The hardest lesson I learned of grief was not how to grieve, rather, how to accept that everyone around me grieves differently. As relative as time, love, and happiness, grief is something only identifiable by name and felt to such varying degrees that it has no direct translation in my eyes. Grief means so much more than being sad, or depressed, or lost. Grief is a mindset, a state of being even, that takes over the affected individual for months and sometimes even years. After a certain period of time, when those affected feel like they have a grip on reality, and like they are able to turn over a new leaf – to rebuild – they are triggered. Sometimes the body catches it before the mind does. Sometimes, there is a cold tingle that starts at the top of the head and pushes down through the body and towards the toes and anchors the person into the floor where they cannot move and don’t know why. Their heart begins to race and their vision becomes erratic trying to identify where this thing is that must have caused such a knee-jerk reaction for them. What comes as a shock, though, is this trigger isn’t physical. It’s a smell, a sound, a feeling, or even a movement or passing memory that reminds the affected they are still vulnerable; there are still cracks that exist where the affected looked over, thinking it was safe, thinking they were fine, thinking that everything was copacetic because they were no longer crying for reasons unknown throughout their work week.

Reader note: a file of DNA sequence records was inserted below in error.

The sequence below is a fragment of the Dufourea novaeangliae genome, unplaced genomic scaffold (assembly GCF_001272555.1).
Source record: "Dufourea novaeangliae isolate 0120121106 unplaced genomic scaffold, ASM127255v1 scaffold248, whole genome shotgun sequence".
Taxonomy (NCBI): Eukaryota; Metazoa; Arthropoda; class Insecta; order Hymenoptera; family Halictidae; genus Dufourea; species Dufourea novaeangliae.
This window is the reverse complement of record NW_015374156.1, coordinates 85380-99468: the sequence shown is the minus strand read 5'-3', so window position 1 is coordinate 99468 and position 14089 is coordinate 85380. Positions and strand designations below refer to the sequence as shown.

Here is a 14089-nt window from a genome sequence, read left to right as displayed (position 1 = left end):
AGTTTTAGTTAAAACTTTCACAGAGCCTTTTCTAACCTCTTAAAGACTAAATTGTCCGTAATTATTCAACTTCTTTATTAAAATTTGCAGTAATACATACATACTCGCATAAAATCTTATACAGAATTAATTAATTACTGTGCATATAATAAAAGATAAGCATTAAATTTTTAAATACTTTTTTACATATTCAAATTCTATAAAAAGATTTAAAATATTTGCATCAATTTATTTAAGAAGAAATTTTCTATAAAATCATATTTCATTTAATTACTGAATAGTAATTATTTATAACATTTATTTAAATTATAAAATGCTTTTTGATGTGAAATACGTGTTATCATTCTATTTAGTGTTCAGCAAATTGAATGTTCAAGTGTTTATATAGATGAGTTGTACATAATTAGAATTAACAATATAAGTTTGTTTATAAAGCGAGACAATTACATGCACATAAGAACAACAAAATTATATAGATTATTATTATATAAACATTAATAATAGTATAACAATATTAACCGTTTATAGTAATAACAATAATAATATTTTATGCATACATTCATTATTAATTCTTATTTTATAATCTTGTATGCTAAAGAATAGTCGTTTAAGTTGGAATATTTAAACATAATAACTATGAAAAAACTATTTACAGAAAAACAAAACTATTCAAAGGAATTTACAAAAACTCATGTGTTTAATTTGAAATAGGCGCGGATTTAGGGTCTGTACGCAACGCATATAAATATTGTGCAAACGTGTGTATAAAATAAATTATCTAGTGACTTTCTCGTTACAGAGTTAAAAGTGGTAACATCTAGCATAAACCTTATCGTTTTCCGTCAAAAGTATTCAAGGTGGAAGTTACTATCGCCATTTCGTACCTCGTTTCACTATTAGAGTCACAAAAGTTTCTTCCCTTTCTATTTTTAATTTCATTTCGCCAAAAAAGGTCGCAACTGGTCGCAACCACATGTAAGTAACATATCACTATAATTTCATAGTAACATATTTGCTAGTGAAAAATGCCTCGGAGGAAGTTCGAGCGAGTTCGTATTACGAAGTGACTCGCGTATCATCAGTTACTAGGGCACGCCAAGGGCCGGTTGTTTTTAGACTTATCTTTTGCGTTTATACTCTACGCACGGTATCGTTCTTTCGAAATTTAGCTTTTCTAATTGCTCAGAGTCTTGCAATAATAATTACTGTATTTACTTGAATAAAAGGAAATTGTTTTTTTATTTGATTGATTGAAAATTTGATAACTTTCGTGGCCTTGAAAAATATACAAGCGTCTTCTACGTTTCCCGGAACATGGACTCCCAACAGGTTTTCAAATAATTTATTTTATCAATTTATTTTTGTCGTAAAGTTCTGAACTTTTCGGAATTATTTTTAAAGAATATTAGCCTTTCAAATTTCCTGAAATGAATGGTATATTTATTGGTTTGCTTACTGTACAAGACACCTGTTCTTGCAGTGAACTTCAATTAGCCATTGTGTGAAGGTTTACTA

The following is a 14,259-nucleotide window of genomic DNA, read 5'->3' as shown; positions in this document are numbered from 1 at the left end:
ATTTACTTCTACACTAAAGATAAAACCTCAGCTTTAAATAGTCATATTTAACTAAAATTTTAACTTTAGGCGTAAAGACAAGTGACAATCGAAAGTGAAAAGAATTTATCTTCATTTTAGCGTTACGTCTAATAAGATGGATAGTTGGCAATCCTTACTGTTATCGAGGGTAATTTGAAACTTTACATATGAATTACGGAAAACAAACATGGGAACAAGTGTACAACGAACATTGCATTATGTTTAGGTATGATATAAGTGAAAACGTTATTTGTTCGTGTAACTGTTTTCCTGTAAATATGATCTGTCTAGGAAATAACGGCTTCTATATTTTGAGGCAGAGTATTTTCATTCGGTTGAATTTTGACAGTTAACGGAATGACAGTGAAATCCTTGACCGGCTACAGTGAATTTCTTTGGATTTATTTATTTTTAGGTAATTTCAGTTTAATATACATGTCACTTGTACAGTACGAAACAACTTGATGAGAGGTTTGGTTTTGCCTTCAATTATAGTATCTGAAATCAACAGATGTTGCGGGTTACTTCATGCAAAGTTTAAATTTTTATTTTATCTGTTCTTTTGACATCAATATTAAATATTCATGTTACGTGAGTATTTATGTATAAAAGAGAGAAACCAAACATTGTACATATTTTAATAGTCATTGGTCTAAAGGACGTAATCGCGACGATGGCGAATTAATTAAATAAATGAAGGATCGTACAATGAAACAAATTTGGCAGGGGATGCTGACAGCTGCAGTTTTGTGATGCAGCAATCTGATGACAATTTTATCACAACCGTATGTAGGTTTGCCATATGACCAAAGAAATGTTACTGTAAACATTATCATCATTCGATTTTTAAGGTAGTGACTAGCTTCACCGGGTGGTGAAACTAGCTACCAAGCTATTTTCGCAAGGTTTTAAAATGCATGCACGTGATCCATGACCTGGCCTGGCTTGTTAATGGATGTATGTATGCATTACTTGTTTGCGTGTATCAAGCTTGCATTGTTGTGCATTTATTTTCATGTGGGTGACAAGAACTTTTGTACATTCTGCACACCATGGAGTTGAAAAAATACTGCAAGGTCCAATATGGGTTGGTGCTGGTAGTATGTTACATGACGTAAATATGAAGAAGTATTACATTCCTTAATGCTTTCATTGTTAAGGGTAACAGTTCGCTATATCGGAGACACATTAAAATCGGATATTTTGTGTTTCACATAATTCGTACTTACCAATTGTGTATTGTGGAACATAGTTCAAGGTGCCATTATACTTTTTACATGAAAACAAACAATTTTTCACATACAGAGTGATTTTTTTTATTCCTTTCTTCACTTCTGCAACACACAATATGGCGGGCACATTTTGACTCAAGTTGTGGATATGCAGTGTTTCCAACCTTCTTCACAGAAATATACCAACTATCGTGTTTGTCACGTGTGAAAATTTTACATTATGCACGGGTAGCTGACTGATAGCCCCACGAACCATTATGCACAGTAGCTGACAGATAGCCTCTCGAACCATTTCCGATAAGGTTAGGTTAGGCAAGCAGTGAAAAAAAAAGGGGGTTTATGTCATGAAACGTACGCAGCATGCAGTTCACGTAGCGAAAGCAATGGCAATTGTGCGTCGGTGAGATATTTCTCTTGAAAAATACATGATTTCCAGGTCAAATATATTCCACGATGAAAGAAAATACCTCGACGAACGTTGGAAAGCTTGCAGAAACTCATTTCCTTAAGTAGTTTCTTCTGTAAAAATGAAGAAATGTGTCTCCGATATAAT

Grief came to me in the form of rage. Which is funny, I think, because rage (anger) is a side affect of grieving, and grief is defined as a “deep sorrow.” When you are grieving, though, your brain, your subconscious digs into that sorrow. It makes you question what sorrow is. It makes you reconsider all the things of your past that made you sad because what you’re feeling in a time of grief is a kaleidoscope of billowing colors and pulses that rip into your body, each wave a new feeling, destroying you and at the same time making you beautiful and human. Grief stripped me down to a vulnerable, raw core of a being where I lost recognition of myself each time I looked in the mirror. I lost sleep, I lost feeling, I regained too much feeling, and I lost more sleep. Ultimately, grief reached through me, and revealed to me the greater aspects of this life. It gave me a new-found perspective on emotions; it gave me a gauge of values deeper than the shallowness in which my glasses once only viewed.
Alternatively, grief can sometimes meet resistance of those unwilling to allow themselves to be recreated through tragedy. I had to accept that members of my family and even friends needed to utilize their own form of self preservation. I had to accept that I could not save them anymore than my mother. Grief was an unconscious tough love I had no control over that forced me to look at myself, to focus on myself, and to understand that what was happening in my own world was necessary for me to be rebuilt. It was a sculptor to whom I relinquished all control. Through uncertainty, I emerged sure of myself. I became my own canvas, metaphysically reworked and renovated in order to ensure what I experienced would not destroy me completely for the rest of my life. Through grief, I became one of the affected.